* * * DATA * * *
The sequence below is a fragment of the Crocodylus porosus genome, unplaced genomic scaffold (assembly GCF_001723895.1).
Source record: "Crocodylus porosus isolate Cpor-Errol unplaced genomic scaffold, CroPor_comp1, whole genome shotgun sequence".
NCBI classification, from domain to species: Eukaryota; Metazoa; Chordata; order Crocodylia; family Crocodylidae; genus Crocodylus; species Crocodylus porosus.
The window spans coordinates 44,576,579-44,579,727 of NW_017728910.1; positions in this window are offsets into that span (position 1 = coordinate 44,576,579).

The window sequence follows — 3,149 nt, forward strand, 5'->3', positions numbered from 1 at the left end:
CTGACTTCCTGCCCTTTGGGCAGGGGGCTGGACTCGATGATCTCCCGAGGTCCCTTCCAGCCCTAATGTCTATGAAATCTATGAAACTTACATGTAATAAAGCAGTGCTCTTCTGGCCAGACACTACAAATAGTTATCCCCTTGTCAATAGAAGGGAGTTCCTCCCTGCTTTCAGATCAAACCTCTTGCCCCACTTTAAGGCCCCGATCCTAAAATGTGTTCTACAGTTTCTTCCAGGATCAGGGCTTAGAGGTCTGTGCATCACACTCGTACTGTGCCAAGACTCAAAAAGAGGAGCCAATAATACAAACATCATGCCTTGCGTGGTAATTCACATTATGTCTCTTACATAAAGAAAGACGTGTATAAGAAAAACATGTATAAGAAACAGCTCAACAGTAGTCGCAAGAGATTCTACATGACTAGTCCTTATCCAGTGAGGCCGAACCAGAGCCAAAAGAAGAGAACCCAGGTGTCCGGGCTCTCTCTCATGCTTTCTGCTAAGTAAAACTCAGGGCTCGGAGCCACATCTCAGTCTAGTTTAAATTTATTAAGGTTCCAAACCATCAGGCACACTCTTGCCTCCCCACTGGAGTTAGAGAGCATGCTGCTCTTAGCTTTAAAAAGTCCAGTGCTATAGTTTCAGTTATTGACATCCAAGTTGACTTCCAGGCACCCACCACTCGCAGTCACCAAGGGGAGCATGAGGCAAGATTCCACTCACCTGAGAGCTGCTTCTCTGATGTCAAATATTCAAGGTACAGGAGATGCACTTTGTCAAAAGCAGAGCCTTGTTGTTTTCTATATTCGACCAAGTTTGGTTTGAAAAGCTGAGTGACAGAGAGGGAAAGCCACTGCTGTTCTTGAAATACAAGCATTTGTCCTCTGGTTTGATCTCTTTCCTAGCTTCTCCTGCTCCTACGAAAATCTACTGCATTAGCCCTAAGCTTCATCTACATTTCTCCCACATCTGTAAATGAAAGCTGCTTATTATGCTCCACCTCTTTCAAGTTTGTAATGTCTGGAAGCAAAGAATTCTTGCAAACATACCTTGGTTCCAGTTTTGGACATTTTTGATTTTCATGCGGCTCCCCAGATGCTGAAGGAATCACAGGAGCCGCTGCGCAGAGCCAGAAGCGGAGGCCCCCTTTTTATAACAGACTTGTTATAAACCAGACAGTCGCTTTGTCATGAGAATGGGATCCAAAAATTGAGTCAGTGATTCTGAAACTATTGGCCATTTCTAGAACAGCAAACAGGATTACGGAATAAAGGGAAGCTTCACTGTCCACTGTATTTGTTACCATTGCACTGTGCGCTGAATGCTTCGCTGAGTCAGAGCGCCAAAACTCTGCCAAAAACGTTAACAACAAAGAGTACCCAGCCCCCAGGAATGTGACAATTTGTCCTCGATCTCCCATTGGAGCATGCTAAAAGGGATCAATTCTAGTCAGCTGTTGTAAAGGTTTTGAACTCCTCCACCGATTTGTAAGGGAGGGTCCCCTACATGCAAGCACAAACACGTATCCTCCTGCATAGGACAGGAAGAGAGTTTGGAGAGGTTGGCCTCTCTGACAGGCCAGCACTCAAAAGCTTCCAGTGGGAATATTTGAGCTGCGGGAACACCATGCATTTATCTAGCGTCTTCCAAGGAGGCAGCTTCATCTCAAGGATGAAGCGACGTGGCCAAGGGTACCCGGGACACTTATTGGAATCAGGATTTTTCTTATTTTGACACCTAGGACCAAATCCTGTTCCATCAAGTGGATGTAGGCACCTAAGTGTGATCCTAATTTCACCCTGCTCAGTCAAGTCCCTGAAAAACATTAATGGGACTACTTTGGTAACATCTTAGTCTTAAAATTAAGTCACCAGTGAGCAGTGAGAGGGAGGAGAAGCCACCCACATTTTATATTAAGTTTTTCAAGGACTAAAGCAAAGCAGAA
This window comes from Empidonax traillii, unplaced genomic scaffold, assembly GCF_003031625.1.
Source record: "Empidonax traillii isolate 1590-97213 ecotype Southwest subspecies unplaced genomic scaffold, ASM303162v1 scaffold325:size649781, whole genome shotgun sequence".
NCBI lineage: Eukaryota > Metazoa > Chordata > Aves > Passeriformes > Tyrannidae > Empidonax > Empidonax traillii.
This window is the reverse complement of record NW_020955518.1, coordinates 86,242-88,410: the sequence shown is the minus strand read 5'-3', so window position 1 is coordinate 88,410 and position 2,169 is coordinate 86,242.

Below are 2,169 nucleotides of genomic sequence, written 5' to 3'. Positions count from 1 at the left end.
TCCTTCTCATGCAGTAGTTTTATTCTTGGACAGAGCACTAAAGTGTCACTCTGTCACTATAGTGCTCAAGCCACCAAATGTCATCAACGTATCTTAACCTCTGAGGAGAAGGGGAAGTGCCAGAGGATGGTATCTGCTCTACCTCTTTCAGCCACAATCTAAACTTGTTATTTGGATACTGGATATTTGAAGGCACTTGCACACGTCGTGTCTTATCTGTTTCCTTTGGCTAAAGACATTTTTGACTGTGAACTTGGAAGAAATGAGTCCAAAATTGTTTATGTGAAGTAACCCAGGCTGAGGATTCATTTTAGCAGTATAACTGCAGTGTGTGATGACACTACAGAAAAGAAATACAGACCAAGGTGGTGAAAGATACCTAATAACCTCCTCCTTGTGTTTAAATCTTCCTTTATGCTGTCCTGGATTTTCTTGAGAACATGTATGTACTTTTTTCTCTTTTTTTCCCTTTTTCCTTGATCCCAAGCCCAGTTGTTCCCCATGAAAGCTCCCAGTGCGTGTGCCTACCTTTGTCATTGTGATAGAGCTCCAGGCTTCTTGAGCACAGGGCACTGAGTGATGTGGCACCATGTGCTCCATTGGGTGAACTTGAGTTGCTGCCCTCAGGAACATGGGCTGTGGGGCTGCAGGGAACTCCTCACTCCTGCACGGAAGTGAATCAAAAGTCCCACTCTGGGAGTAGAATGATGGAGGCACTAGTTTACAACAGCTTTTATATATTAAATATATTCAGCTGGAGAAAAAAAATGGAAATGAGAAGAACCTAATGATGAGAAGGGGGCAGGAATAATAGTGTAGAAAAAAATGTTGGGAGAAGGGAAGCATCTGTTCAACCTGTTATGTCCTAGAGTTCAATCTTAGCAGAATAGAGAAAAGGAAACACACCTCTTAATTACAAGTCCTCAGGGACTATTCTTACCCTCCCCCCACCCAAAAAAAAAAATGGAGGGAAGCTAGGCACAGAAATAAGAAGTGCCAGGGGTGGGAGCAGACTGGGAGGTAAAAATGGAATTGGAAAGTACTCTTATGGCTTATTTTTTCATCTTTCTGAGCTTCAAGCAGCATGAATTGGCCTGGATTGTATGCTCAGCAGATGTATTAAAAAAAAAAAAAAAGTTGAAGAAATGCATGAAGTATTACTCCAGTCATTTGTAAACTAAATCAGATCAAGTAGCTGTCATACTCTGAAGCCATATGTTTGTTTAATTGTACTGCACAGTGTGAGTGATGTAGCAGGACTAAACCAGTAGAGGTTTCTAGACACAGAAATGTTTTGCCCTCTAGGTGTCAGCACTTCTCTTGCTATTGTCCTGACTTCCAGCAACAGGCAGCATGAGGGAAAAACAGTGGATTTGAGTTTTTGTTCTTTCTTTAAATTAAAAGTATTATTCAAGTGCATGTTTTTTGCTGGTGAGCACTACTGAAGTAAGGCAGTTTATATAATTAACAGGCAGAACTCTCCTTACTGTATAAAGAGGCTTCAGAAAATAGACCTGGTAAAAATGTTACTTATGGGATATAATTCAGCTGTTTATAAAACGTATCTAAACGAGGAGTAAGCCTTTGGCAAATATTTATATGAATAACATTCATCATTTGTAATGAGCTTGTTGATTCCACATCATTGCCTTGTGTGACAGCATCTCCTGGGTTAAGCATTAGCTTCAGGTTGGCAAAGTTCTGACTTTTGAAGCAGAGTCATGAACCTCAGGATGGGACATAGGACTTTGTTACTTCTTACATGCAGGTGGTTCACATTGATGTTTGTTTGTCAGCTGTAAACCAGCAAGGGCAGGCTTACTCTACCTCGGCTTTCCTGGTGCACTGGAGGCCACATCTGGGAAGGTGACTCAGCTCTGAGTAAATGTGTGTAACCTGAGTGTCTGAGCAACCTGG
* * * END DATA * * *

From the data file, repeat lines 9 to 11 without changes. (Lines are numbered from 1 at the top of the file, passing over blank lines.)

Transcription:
NCBI lineage: Eukaryota > Metazoa > Chordata > Aves > Passeriformes > Tyrannidae > Empidonax > Empidonax traillii.
This window is the reverse complement of record NW_020955518.1, coordinates 86,242-88,410: the sequence shown is the minus strand read 5'-3', so window position 1 is coordinate 88,410 and position 2,169 is coordinate 86,242.

Below are 2,169 nucleotides of genomic sequence, written 5' to 3'. Positions count from 1 at the left end.